• amie-sue says:

      Oh, thank you Heather for your feedback and experience with the bread. It excites me knowing that you are able to enjoy this bread and that it has found a home on your kitchen counter as a healthy staple that feeds not only your tastebuds but also your body with nourishment. I really appreciate the time you carved out of your day to share such a lovely comment. I am always here to help encourage and support you! blessings, amie sue

  7. Barbara says:

    Hi Amie Sue,
    What could I use instead of the the buckwheat flour in this recipe? I can’t eat buckwheat, brown rice, almonds and you like to use those flours in your bread recipes. Please advise if you can and/or recommend a bread recipe that I could make.
    Thank you

    • amie-sue says:

      Good morning Barbara,

      I don’t have a solid answer for you because I haven’t tested the bread without buckwheat so I would have to play around with the recipe in order to be confident in my response to you. More oats are possible but it needs to be tested. I will add this to my list of things to experiment with. If you decide to try it by replacing the buckwheat with more oats (same measurement), please let me know as well. blessings, amie sue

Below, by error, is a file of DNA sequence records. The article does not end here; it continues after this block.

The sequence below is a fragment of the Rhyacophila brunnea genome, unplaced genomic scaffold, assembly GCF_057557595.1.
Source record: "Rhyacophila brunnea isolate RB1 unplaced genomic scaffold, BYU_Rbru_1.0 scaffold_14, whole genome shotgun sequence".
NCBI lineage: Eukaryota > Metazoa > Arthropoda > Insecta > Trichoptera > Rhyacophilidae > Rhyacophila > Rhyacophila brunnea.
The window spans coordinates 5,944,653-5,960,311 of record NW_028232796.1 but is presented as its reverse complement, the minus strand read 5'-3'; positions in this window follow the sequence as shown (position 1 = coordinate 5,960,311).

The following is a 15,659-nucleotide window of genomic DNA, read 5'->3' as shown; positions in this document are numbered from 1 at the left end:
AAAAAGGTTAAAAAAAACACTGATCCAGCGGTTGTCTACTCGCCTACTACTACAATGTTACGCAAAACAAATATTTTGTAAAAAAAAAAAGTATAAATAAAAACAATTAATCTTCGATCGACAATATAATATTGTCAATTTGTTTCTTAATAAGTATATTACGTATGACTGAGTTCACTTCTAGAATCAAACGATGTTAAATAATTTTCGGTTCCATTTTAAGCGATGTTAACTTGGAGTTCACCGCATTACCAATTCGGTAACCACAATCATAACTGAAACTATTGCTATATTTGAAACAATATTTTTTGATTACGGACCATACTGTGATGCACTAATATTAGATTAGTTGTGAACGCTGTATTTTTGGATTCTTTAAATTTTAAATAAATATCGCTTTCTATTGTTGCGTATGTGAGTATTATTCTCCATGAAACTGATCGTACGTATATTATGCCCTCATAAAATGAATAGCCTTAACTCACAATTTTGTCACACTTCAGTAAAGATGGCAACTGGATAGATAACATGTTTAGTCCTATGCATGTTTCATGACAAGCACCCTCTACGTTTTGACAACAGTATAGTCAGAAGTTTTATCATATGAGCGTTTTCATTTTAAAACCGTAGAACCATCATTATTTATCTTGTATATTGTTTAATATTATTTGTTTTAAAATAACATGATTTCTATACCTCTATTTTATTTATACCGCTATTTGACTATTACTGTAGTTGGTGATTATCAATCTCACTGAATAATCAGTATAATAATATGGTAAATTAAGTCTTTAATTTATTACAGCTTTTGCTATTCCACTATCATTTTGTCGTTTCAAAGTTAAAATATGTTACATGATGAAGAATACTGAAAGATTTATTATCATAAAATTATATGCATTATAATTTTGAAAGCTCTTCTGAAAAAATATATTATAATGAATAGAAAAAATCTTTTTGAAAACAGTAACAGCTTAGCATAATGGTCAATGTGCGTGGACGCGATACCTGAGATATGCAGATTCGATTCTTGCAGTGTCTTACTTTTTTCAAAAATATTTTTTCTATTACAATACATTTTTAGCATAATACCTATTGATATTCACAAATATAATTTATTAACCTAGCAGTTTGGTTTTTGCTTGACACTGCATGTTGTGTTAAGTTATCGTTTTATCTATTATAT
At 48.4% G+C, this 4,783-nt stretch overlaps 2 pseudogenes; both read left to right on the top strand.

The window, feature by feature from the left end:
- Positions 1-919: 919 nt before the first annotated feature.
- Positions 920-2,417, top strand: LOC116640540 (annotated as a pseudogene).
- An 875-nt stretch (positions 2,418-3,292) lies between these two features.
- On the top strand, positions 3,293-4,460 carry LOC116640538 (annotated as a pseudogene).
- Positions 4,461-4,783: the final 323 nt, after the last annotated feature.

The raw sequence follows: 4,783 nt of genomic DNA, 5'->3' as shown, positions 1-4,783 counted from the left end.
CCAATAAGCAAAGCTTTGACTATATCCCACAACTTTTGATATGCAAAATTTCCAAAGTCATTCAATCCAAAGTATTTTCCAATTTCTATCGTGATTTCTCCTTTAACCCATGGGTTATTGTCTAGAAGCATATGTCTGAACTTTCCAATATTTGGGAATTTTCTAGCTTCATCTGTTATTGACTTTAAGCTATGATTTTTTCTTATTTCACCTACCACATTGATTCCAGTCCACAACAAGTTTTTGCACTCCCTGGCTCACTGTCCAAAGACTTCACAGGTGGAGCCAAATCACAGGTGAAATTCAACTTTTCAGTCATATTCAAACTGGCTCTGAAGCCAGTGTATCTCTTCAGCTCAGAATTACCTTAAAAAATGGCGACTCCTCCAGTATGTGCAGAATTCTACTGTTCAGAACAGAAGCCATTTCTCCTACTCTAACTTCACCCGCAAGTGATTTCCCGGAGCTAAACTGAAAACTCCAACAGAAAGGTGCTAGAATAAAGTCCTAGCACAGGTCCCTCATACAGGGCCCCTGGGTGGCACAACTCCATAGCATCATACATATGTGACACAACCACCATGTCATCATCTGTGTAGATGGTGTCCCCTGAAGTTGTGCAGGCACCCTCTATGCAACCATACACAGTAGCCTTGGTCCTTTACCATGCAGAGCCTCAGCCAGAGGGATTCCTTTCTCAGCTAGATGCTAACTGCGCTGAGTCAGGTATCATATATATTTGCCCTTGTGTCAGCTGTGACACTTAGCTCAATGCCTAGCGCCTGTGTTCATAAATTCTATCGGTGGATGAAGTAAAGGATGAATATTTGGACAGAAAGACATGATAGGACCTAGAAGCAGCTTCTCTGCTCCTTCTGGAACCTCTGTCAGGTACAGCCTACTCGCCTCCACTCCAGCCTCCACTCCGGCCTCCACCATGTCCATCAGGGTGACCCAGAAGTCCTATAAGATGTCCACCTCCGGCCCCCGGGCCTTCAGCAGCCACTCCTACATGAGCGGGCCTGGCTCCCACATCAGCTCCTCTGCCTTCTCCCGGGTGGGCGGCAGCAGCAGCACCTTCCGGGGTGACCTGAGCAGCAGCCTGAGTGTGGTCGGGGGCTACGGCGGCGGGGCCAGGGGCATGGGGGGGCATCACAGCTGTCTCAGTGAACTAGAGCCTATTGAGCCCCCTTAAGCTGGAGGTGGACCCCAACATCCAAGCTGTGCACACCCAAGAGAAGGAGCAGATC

• Barbara says:

        I will do that and will be looking out for your new bread recipes. I wish I have your super girl apron in my kitchen. Blessings to you💕

        • amie-sue says:

          You have those super girl apron powers too… if you don’t feel them, hang in there… they are just waiting for you to tap into them! hugs, amie sue

    • amie-sue says:

      Ok Barbara I did some kitchen magic and came up with two alternatives to buckwheat in the bread recipe. I added it in the body of the post but I will also post it here.

      Alternative Instead of Buckwheat

      Oat Groats – Replace the buckwheat with 1/2 cup oat groats (ground, but not too finely) and add 2 Tbsp of water when adding the sweetener. I tested this and the bread turned out wonderful. It has a bit stronger oat flavor which is to be expected. Bake the bread an extra 10 minutes.

      Sorghum whole-grain – Replace the buckwheat with 1/2 cup whole grain sorghum (ground, but not too finely) and add 2 Tbsp of water when adding the sweetener. I tested this and the bread also turned out wonderful. The overall flavor of the bread was neutral. Bake the bread an extra 10 minutes.

      I hope this helps. blessings, amei sue

  8. Diana nita says:

    Hello Ami 🌞🌈 I can leave out the arrowroot and Baking powder?i can not eat them. And replace the sorghum with buckwheat? Or replace entire flour bread onely with sprouted buckwheat flour?

    • amie-sue says:

      Good evening Diana,

      Thanks for reaching out with your questions. To be honest, with all of your requests, a completely new recipe would need to be formulated. Creating vegan, gluten-free, yeast-free bread recipes is a science; each ingredient plays an important role. I wish I could have answered yes to your requests but for now, the answer is no, all around. blessings, amie sue